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Oklahoma State University opened a new esports arena inside the Cowboy Underground in the Student Union.

OSU primed to lead Big 12 with new esports arena

Monday, April 12, 2021

Media Contact: Mack Burke | Editorial Coordinator | 405-744-5540 |

Pop quiz: What sporting event attracted the most viewers in FY 2019? If you answered the Super Bowl, then you’d be wrong. While the NFL’s season finale brought in over 98 million viewers, that distinction went to … a video game tournament. 

With nearly 100 million unique viewers — most through streaming services like Twitch — the “League of Legends” World Championship finals achieved something that would’ve been unthinkable just 10 years ago. It was a remarkable moment, but it was no one-off. The skyrocketing popularity of esports — a broad term encompassing the vast universe of online gaming — is not a fad; it’s a movement. And OSU has now entered the arena.

Much more than a playground

This spring, OSU opened a brand-new, state-of-the-art esports arena in the Student Union. With 40 high-powered PCs, a Twitch station, green screen and a slew of other amenities, the 1,690 square-foot arena is a gamers’ playground. But it’s a lot more than that.

“We’re primed to be the Big 12 leader,” said Adam Barnes, Student Union assistant director of meeting and conference services. “There’s nobody we know of that is as far along in terms of a dedicated esports arena — not some computer lab out in the corner of campus somewhere, but a dedicated space. We strategically chose the Student Union because it’s the heart of campus.”

For OSU esports, the arena represents a giant leap, and its potential impact extends far beyond its walls. Varsity Esports Foundation Executive Director Bubba Gaeddert, an OSU alumnus, said universities are seeing a major return on these kinds of investments in recruiting, potential sponsorships and brand awareness.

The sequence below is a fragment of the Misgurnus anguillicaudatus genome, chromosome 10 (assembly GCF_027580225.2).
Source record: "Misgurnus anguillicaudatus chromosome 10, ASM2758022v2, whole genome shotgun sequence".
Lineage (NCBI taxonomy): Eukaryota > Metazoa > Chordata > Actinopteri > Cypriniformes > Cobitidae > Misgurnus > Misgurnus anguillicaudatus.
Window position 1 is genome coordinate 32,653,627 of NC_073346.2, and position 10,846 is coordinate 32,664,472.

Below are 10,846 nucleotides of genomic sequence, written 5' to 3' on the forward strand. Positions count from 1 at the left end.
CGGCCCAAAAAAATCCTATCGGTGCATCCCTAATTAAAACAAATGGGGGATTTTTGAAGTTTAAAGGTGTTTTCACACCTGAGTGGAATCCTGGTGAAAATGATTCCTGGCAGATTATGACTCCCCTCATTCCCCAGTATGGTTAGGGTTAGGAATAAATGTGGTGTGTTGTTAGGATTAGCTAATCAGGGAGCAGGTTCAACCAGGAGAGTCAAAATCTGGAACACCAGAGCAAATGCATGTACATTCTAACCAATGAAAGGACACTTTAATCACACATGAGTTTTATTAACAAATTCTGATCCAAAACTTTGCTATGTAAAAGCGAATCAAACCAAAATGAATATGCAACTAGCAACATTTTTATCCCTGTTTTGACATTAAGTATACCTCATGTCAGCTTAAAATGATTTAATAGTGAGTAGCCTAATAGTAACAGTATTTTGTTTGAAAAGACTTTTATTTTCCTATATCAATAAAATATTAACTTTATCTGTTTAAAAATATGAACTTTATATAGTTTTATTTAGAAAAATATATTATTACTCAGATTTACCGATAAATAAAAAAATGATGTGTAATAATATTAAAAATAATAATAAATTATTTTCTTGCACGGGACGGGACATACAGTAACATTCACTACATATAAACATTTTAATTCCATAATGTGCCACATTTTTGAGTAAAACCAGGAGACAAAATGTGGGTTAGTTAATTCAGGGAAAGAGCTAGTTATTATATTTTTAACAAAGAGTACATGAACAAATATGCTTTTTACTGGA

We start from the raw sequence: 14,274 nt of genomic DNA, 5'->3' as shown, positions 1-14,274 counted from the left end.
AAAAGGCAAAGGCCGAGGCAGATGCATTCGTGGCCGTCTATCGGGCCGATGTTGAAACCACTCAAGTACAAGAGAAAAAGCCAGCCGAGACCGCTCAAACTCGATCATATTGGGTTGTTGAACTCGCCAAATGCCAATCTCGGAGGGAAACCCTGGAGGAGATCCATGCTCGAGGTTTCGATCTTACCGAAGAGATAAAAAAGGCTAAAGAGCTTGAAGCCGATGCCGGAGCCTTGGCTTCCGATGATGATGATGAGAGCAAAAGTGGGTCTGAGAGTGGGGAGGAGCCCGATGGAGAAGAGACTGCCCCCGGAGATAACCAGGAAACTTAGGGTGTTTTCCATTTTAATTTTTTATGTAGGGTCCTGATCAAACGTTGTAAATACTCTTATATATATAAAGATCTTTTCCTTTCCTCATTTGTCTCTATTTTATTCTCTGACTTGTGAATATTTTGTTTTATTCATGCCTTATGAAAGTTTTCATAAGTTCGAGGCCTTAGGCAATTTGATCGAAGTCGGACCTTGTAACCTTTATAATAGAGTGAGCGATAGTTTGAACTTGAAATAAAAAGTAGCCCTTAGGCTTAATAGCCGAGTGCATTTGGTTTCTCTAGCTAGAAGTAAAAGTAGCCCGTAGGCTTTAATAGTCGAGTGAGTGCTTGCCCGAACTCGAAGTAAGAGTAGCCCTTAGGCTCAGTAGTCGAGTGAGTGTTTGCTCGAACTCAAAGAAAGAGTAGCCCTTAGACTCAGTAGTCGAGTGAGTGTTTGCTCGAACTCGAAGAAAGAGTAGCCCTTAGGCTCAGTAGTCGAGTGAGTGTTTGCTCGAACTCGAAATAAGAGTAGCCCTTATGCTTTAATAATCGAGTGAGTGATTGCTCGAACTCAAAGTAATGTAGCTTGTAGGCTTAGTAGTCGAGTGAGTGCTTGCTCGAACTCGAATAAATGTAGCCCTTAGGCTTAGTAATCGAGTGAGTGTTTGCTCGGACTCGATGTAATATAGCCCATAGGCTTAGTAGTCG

“There’s no ceiling on it,” he said. “It’s the fastest-growing industry in the world. Strictly competitive esports marketing is valued at almost $2 billion, but the ecosystem around gamers who are also influencers is a $25 billion industry. And that’s not even including the broader gaming industry.”

Gaeddert’s fellow OSU alumnus Bill Young, head of games at Twitch, said OSU already has strong programs that could easily feed into an esports/ gaming curriculum. Having an arena is another major boost to OSU’s allure as a destination for young people looking to build their future in the gaming world.

“Esports is one important component of a much larger gaming industry,” he said. “In fact, at $180 billion [in revenue] in 2020, video games are now bigger than movies and North American sports — combined.

“There are over 260,000 people employed in the video game industry, a number growing by almost 5 percent per year in the U.S. The disciplines needed by the gaming business are remarkably varied, ranging from art and design to computer programming. But don’t forget about business, architecture, finance, IT/IS, marketing and public relations. Universities worldwide have already recognized this as a significant growth area and are now competing for the best and brightest who are dedicated to building careers in the games business.”


Gaming fesitival
Players compete in a gaming festival that was part of the 2019 Tribal Esports Conference at OSU.

Press start to begin

The arena’s roots can be traced back to a cross-country road trip in the summer of 2018.

Shaun Noll, the Student Union meeting and conference services manager who serves as the full-time advisor for the largest student group on campus — Gamers of OSU — set off with a Cowboy contingent in search of universities that were “doing esports right.” 

Noll, accompanied by Barnes, Student Union Senior System Administrator Chris Conway and then-Student Union Director and Assistant Vice President Mitch Kilcrease, wanted to see if a robust esports push would make sense for a Power 5 institution. On the road, they looked for inspiration at the University of Utah, Boise State University, University of California-Irvine and the headquarters of gaming giant Blizzard Entertainment.

“As we went on this tour, we realized that esports definitely fit on college campuses, but it really fit with student affairs,” Barnes said. “Inclusion, retention, engagement ... it checked all of the boxes. It brought people together.”